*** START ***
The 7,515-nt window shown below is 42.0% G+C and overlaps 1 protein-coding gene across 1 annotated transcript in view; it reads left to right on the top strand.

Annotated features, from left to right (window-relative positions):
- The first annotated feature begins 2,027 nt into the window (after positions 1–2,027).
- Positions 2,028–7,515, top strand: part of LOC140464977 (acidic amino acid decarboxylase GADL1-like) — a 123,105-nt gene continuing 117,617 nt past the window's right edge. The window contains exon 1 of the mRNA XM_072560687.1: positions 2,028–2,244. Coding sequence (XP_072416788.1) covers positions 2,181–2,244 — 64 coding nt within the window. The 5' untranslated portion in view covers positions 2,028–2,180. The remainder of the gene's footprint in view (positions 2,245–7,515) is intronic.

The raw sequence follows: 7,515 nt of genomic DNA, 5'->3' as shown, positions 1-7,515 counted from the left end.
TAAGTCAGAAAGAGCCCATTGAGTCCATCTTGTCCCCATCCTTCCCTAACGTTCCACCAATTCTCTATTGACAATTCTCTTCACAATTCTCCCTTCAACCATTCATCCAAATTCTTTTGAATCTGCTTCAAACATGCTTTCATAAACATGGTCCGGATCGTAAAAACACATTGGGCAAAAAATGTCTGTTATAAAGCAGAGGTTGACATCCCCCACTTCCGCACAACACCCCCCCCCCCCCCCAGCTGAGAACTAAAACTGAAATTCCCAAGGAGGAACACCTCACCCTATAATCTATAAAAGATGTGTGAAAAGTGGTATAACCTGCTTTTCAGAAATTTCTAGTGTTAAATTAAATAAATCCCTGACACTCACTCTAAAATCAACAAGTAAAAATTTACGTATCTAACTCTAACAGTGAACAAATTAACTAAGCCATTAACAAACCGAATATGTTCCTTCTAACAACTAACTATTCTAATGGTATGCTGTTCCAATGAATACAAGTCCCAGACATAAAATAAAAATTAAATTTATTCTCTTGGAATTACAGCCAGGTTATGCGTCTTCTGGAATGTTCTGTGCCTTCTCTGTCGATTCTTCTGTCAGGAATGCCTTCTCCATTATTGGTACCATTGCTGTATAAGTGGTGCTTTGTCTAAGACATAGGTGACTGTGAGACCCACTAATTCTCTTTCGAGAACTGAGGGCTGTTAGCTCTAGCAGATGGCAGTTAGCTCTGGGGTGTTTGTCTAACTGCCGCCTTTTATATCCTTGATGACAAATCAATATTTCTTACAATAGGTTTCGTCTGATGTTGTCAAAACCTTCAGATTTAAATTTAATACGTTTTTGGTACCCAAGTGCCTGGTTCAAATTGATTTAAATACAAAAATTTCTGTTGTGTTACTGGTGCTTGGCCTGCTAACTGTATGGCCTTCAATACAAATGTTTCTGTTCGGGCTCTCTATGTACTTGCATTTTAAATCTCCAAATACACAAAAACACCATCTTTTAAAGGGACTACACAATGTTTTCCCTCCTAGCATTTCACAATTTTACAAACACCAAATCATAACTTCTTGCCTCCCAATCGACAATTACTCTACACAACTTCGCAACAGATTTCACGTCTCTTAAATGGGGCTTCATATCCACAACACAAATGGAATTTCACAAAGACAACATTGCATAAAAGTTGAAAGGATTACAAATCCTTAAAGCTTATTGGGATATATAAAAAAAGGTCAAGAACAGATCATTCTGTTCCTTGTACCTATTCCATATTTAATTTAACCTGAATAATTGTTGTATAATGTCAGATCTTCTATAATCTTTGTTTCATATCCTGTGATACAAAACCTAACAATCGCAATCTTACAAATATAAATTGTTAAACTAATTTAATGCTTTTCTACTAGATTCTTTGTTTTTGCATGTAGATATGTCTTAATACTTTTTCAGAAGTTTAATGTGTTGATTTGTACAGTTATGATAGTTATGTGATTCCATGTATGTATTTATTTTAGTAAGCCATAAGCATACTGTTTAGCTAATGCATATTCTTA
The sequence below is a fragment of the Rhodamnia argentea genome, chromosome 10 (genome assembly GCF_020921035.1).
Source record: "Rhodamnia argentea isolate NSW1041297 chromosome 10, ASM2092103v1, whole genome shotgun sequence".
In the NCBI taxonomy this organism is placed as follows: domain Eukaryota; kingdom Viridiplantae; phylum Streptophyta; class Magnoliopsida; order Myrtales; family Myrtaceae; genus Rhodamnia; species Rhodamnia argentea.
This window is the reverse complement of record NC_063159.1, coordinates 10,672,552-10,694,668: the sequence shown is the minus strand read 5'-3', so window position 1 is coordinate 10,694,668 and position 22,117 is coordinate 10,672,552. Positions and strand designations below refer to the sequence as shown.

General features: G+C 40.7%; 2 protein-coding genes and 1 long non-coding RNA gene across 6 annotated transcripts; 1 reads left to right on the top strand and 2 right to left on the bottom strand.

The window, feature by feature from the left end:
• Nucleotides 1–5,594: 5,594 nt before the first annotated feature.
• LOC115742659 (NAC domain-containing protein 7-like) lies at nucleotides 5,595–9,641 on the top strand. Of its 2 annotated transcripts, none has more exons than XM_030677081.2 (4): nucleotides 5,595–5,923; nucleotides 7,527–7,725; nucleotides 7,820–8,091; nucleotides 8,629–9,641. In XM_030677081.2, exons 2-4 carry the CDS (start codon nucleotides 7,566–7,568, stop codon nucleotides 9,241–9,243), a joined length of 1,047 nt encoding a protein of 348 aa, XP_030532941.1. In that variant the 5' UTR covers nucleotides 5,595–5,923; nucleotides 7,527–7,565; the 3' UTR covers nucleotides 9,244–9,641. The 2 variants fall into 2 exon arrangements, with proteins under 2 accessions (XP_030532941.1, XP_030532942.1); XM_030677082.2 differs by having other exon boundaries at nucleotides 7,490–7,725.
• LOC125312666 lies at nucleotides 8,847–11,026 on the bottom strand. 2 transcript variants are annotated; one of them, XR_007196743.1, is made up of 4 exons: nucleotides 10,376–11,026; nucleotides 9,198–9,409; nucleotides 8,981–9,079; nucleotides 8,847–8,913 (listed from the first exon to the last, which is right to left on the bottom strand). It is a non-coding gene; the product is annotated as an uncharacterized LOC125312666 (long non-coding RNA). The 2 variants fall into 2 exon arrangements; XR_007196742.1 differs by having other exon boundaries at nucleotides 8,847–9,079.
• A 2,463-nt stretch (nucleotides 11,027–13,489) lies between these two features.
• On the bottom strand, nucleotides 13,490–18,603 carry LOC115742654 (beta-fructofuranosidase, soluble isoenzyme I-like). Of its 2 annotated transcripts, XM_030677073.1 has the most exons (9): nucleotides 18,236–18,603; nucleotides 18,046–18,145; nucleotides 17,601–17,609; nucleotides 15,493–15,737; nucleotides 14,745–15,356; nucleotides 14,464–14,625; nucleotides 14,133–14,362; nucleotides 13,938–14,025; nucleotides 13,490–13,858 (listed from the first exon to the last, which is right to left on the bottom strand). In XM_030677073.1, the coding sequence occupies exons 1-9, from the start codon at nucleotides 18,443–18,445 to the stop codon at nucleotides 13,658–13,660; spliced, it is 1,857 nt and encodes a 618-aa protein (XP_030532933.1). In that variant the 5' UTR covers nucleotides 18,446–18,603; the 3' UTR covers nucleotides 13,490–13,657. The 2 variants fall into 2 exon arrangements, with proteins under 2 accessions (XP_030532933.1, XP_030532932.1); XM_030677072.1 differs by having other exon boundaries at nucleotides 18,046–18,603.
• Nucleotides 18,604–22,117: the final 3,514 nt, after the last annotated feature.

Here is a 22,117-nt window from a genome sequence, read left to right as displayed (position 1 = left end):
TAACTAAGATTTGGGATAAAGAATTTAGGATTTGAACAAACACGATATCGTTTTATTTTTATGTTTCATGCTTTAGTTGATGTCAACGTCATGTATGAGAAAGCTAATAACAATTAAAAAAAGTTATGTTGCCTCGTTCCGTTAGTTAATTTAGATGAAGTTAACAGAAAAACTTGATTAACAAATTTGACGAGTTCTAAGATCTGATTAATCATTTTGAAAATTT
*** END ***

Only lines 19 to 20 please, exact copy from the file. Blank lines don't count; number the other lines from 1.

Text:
Here is a 22,117-nt window from a genome sequence, read left to right as displayed (position 1 = left end):
TAACTAAGATTTGGGATAAAGAATTTAGGATTTGAACAAACACGATATCGTTTTATTTTTATGTTTCATGCTTTAGTTGATGTCAACGTCATGTATGAGAAAGCTAATAACAATTAAAAAAAGTTATGTTGCCTCGTTCCGTTAGTTAATTTAGATGAAGTTAACAGAAAAACTTGATTAACAAATTTGACGAGTTCTAAGATCTGATTAATCATTTTGAAAATTT